Article by Brett Davies

The Morning session was event-filled, with some truly awesome performances.The Men’s 1500m was very competitive with most of the favourites going. There was also a fall and subsequent protest from Pole Marcin Lewandowski. The opening heat was fast and our man Ollie Hoare was up amongst the action. looking good. Hoare (3.36.09) finished a close third behind Debjani the Ethiopian and in-form favourite Tim Cheriuyot.

The second heat was messy and slow, with a lot of bumping and jostling. Lewandowski went down with about 350m to go and Aussie Jye Edwards was baulked and lost his rhythm. He was run out of it as the pace lifted. He finished seventh (3.42.62)  He will take comfort in getting to the Games and from the remarkable improvement he’s shown in the last four or five months. He is certainly one to watch in coming years. Champion Centrowitz and Brit Wightman qualified comfortably behind Kenyan Kipsang (3.40.68).


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A post shared by Stewart McSweyn (@stewy_mac3)

Stewart McSweyn looked strong and in control and kicked the pace up early in the race and pulled the field along and cruised down the straight, finishing 3rd easing up in a very comfortable 3.36.39.

Both the men’s 200m and women’s 400m were quick, but relatively unsurprising.

Other Aussies were in action in the morning. World champ Kelsey-Lee Barber, Mackenzie Little (PB of 62.37) and Kathryn Mitchell all qualified the javelin. Oboya missed out in the women’s 400m, but she did run well. if not quite up to expectation. Brooke Stratton was outclassed in the long jump, but was seventh with a fine jump of 6.83.


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A post shared by Brooke Stratton (@brookestratton)

The performance of the meet so far was the almost unbelievable world record performance from Karsten Warholm. The 25 year-old Norwegian stunned the world with an absolutely jaw-dropping run. A record was on the cards, with Warholm finally beating Kevin Young’s world record from Barcelona ’92 at Oslo in June. On the Olympic stage, he was on another level.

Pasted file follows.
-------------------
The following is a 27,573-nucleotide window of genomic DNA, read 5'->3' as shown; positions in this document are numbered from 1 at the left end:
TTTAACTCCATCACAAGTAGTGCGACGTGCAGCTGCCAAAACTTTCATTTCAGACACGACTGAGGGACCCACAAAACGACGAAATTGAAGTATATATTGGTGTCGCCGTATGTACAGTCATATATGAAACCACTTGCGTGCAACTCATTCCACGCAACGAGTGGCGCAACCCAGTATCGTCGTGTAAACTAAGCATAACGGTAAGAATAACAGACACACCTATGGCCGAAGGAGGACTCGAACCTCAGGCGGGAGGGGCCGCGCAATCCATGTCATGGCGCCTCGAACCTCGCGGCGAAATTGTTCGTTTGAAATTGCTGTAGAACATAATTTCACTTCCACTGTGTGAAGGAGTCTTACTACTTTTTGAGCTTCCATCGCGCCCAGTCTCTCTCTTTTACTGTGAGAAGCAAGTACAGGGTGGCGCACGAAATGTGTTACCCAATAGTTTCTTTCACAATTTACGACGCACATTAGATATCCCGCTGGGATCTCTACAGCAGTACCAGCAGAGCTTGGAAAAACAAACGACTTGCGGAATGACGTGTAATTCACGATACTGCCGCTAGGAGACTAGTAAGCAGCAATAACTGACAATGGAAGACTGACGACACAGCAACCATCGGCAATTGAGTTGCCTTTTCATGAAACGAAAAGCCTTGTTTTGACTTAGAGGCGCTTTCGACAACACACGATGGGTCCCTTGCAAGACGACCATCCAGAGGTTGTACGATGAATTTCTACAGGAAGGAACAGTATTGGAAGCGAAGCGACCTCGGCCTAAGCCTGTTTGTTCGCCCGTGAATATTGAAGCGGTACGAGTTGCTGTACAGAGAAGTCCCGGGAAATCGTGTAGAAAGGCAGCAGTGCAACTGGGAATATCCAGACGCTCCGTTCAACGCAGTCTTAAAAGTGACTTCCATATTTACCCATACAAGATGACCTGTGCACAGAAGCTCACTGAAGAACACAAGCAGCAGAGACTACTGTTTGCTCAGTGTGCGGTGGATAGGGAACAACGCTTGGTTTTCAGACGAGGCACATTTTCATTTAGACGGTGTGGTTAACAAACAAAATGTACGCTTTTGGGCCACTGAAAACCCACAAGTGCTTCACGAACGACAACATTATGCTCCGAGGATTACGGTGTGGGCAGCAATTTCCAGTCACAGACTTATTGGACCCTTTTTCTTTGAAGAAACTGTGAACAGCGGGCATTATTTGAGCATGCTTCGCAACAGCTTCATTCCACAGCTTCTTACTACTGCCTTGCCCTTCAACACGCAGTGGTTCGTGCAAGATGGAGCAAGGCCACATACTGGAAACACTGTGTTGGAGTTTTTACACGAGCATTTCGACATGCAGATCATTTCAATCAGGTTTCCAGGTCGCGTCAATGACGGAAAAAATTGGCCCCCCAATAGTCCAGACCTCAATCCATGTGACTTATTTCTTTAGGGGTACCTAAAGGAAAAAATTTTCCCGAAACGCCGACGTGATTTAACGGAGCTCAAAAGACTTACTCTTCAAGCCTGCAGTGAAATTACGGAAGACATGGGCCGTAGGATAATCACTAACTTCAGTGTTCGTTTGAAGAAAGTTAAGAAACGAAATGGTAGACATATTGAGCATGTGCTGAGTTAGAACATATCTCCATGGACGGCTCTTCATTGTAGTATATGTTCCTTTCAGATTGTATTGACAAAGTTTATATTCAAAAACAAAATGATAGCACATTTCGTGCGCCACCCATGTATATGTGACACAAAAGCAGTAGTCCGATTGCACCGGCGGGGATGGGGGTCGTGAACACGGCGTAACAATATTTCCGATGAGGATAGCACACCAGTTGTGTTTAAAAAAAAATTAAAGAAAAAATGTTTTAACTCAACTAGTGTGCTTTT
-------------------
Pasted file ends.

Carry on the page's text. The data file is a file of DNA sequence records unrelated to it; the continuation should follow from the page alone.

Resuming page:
Going out hard, he held his form around the last bend and was able to keep his form and hold on to his incredible pace down the straight. He stopped the clock at 45.94, smashing his world record by 0.76. In his wake were the almost as impressive performances of the other two medallists. Rai Benjamin smashed Young’s national record with 46.17 and charismatic young Brazilian Alison Dos Santos smashed the South American record with 46.72. It was the race of the Games so far (the phenomenal men’s and women’s 100m races notwithstanding) and will be near impossible to top. In all, 6 men ran under 48 seconds and the Turk Copello and Estonian Magi ran huge PBs and national records.

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Tonight will see the women’s 800m and 200m finals. American Mu looks the favourite, Jamaican Goule is  looking good, as are the three British women Bell, Hodgkinson and Reekie. Alemu from Ethiopia and American Rogers are also strong.

Can Jamaican Thompson-Herah win double gold in the sprints? It certainly looks a good bet for  the 200m tonight. Her countrywoman Fraser-Pryce and Thomas from the US will challenge in tonight’s final. We will get the first  look at US 110m hurdles star Grant Holloway and things are heating up in the men’s 200m, with the semis later on.

Three Aussies are in action in the 5km, David McNeill, Morgan McDonald and Patrick Tiernan (hopefully recovered from his gutsy run of Friday night). Nick Hough goes in the 110m hurdles and Kurtis Marschall has made the pole vault final.